1. Community Preventive Services Task Force recommends diet and exercise interventions to prevent diabetes
Evidence shows combined diet and exercise promotion programs are effective and cost-effective for preventing type 2 diabetes in at-risk patients
Clinical guideline: http://www.
Evidence review: http://www.
Economic evidence review: http://www.
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The Community Preventive Services Task Force (Task Force) recommends the use of combined diet and physical activity promotion programs to provide counsel and support to patients at increased risk for type 2 diabetes. A systematic review of 53 studies describing 66 programs found strong evidence that such programs are effective for reducing new onset diabetes. A separate review of economic evidence (28 studies) found these interventions to be cost-effective. The recommendation statement and evidence reviews are published in Annals of Internal Medicine.
Combined diet and physical activity promotion programs encourage persons who are at increased risk for diabetes to improve their diet and increase their physical activity. Guideline authors suggest that interventions include: trained providers in a clinical or community setting who work directly with patients for at least three months; some combination of counseling, coaching, or extended support; and multiple sessions related to diet and physical activity, delivered in person or by some other method. Additional elements may also be included. The research shows that higher intensity programs lead to greater weight loss and greater reduction in new onset diabetes.
The Task Force is an independent nonfederal, unpaid group of public health and prevention experts that provides evidence-based findings and recommendations about community preventive services, programs, and policies to improve health.
Notes: For an embargoed PDF, please contact Angela Collom or Cara Graeff. To reach someone from the Task Force, please contact Jamila Jones at the CDC Community Guide Branch at email@example.com or 404-498-6401.
2. Surgery may extend life for patients with advanced, active ulcerative colitis
Free abstract: http://www.
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Elective colectomy is associated with significantly longer survival than nonsurgical treatment for older patients with advanced, active ulcerative colitis (UC), according to a study published in Annals of Internal Medicine.
UC is a type of inflammatory bowel disease with inflammation confined to the colon. Current medical therapies often fail to induce remission in all patients and relapse rates are high even when remission is achieved. Elective colectomy can cure UC symptoms, but quality of life is altered after surgery. As such, the choice between long-term immunosuppressant therapy or total colectomy is a difficult one to make.
Researchers reviewed Medicare records for 830 patients with UC pursuing elective colectomy and 7,541 matched patients with UC pursuing medical therapy to determine if surgery improved survival. The researchers found that the 5-year mortality rate was about 30 percent lower for patients treated with surgery.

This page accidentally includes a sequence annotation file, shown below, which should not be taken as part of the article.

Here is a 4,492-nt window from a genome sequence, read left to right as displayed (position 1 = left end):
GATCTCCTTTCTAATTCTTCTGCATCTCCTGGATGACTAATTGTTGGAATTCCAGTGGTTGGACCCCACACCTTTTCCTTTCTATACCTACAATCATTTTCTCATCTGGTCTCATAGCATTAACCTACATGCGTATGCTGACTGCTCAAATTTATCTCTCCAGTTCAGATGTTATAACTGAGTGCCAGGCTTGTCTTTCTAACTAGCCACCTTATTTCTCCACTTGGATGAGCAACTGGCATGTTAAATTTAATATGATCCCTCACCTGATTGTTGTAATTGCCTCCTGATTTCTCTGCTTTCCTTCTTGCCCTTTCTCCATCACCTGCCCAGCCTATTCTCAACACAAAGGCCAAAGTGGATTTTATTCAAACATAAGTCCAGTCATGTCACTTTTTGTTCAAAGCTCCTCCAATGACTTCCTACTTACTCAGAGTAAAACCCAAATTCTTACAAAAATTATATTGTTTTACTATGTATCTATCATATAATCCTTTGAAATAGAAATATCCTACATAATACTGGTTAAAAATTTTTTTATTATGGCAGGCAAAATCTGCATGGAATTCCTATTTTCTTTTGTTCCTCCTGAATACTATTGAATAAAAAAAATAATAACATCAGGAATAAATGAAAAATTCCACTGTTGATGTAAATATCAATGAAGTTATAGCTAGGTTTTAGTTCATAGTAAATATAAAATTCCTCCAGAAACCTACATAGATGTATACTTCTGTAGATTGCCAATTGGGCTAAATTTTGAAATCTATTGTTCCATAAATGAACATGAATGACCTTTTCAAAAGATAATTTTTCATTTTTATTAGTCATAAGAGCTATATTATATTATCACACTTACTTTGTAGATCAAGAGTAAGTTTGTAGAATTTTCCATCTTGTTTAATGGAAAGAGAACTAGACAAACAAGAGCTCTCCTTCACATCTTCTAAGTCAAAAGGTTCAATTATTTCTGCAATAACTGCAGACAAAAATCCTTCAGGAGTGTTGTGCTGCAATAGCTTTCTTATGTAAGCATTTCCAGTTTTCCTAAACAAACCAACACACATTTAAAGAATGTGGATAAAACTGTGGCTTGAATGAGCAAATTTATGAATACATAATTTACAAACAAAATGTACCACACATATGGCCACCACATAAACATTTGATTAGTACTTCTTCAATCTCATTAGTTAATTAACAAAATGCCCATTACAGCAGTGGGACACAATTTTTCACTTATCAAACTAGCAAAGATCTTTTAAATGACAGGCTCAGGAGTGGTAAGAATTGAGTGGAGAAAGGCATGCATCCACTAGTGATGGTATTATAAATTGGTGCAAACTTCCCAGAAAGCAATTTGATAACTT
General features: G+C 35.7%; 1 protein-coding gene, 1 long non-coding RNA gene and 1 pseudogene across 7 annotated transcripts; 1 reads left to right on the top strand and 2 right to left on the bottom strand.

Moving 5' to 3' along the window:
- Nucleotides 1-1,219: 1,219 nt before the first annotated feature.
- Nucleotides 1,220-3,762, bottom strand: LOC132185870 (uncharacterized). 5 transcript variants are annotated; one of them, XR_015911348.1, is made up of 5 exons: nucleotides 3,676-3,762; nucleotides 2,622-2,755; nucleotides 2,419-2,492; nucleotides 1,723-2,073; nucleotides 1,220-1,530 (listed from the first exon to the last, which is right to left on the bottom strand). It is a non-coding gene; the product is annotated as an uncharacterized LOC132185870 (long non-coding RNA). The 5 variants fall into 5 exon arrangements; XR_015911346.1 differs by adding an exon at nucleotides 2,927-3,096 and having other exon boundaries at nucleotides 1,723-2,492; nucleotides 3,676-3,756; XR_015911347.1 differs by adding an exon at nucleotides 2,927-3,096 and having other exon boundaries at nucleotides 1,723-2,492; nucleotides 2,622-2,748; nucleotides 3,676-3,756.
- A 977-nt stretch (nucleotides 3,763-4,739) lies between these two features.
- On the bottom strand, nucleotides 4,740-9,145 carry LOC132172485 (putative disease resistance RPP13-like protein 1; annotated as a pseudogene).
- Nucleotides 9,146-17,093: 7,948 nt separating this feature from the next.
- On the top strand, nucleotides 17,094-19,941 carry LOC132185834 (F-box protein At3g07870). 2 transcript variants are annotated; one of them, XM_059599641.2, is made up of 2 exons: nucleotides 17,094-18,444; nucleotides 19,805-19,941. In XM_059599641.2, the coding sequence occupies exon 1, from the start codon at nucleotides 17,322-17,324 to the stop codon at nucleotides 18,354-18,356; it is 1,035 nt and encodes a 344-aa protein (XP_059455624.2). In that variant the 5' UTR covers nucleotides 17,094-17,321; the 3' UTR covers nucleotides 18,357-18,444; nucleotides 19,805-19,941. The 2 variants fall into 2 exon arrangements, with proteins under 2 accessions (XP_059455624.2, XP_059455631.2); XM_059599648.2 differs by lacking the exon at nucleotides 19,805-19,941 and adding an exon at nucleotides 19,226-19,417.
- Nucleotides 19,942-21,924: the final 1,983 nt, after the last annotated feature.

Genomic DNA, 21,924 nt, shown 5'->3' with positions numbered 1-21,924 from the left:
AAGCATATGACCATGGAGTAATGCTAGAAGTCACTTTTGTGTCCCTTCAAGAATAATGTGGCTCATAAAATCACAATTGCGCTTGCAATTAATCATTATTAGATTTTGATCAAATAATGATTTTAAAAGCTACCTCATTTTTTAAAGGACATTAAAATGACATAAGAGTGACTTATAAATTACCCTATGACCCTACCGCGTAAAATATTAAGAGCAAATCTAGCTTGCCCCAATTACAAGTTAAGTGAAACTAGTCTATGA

According to the author of an accompanying editorial, Dr. David B. Sachar from The Mount Sinai Medical Center in New York, NY, the goal of therapy should be "not saving colons, but saving lives." Dr. Sachar suggests that gastroenterologists look at this study and reevaluate what constitutes success in treating a patient.
Notes: For an embargoed PDF, please contact Angela Collom or Cara Graeff. To speak with the lead author, please contact Lee-Ann Donegan at Leeann.Donegan@uphs.upenn.edu or 267-240-2448.
3. '3 Wishes Project' helps to create meaning, memories, and closure at death
Free abstract: http://www.
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Eliciting and honoring last wishes helps to humanize dying in the intensive care unit (ICU), according to research being published in Annals of Internal Medicine.
The process of dying places enormous stress on patients and those caring for them. Researchers developed the 3 Wishes Project to try to bring peace to the final days of critically ill patients and to ease the grieving process for their loved ones. Consecutive patients, families, and clinicians at one 21-bed medical-surgery ICU were invited to propose three wishes aimed at honoring the patient or family when death was imminent. Wishes were classified into five categories: humanizing the environment; personal tributes; family reconnections; rituals and observances; and paying it forward (e.g., organ donation or charitable giving). Investigators interviewed families and clinicians to assess the program's effects. Overall, 97.5 percent of the wishes were implemented at a cost ranging from $0 to $200 per patient. End-of-life care was rated high by family members and postmortem interviews with 160 family members and clinicians provided overwhelmingly positive feedback.
According to the authors, the 3 Wishes Program encouraged the verbalization and realization of unmet spiritual needs, whether secular or faith-based. The authors say their findings underscore the drive that we all have to search for meaning, memories, and closure in anticipation of death.
Notes: For an embargoed PDF, please contact Angela Collom or Cara Graeff. To speak with the lead author, please contact Veronica McGuire at firstname.lastname@example.org or 905-525-9140 ext. 22169.
Also in this Issue:
Walking the Tightrope of Academia-Industry Relationships
Annals Editors discuss their policy on publishing articles written by authors with ties to industry